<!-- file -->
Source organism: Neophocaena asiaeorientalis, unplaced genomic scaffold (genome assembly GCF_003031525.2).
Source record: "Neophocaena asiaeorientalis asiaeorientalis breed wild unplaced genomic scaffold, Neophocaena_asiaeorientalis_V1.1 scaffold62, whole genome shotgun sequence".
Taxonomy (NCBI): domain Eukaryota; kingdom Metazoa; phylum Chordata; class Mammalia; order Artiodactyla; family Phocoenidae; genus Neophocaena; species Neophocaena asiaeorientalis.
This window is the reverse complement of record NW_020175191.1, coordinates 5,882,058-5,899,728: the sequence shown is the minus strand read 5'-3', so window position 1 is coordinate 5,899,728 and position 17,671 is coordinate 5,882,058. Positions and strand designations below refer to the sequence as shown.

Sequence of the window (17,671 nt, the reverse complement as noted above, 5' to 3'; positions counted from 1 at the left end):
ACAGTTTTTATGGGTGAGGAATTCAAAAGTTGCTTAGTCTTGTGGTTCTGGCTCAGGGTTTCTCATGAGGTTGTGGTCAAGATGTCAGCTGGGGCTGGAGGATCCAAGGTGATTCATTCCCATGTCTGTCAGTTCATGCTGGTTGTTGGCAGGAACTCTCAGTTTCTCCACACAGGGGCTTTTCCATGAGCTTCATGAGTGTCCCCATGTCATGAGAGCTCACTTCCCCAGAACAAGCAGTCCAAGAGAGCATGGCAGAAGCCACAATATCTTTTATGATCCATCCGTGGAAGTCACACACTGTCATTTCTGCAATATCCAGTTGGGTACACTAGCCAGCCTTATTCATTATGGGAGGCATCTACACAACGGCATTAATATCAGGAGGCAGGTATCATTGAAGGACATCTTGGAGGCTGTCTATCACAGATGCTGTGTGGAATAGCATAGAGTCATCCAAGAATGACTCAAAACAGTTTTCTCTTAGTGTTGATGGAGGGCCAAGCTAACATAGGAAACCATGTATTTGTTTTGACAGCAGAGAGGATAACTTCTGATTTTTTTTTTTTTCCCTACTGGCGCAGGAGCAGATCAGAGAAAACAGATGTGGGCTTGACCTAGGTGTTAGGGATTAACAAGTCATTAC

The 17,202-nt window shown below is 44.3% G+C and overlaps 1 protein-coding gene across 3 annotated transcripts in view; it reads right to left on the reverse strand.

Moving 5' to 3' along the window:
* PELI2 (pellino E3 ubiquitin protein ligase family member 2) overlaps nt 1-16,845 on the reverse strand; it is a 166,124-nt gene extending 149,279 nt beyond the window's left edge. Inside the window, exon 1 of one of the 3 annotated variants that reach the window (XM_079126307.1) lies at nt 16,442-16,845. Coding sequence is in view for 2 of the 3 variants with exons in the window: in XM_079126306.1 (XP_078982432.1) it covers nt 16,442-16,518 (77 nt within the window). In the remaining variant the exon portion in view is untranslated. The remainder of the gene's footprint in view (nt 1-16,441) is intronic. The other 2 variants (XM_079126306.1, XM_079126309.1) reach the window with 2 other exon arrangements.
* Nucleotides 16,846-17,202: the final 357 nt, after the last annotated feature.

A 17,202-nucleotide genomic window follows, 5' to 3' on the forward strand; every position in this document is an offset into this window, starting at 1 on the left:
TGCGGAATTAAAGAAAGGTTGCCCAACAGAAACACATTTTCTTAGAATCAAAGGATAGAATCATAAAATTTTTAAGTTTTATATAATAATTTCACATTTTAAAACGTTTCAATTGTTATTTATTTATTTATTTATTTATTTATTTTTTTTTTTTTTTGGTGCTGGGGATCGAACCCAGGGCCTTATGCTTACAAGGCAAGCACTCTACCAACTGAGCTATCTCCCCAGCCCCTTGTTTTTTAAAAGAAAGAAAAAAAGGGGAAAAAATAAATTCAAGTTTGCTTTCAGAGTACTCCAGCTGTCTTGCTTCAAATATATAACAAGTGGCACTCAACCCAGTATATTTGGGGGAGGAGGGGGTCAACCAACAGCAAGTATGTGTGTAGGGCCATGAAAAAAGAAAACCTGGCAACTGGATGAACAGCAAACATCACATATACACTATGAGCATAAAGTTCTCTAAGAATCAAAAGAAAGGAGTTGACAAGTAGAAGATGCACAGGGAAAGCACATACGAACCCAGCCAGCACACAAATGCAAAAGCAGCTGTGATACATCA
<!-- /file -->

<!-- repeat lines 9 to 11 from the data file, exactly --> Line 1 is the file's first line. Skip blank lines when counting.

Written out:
* PELI2 (pellino E3 ubiquitin protein ligase family member 2) overlaps nt 1-16,845 on the reverse strand; it is a 166,124-nt gene extending 149,279 nt beyond the window's left edge. Inside the window, exon 1 of one of the 3 annotated variants that reach the window (XM_079126307.1) lies at nt 16,442-16,845. Coding sequence is in view for 2 of the 3 variants with exons in the window: in XM_079126306.1 (XP_078982432.1) it covers nt 16,442-16,518 (77 nt within the window). In the remaining variant the exon portion in view is untranslated. The remainder of the gene's footprint in view (nt 1-16,441) is intronic. The other 2 variants (XM_079126306.1, XM_079126309.1) reach the window with 2 other exon arrangements.
* Nucleotides 16,846-17,202: the final 357 nt, after the last annotated feature.

A 17,202-nucleotide genomic window follows, 5' to 3' on the forward strand; every position in this document is an offset into this window, starting at 1 on the left: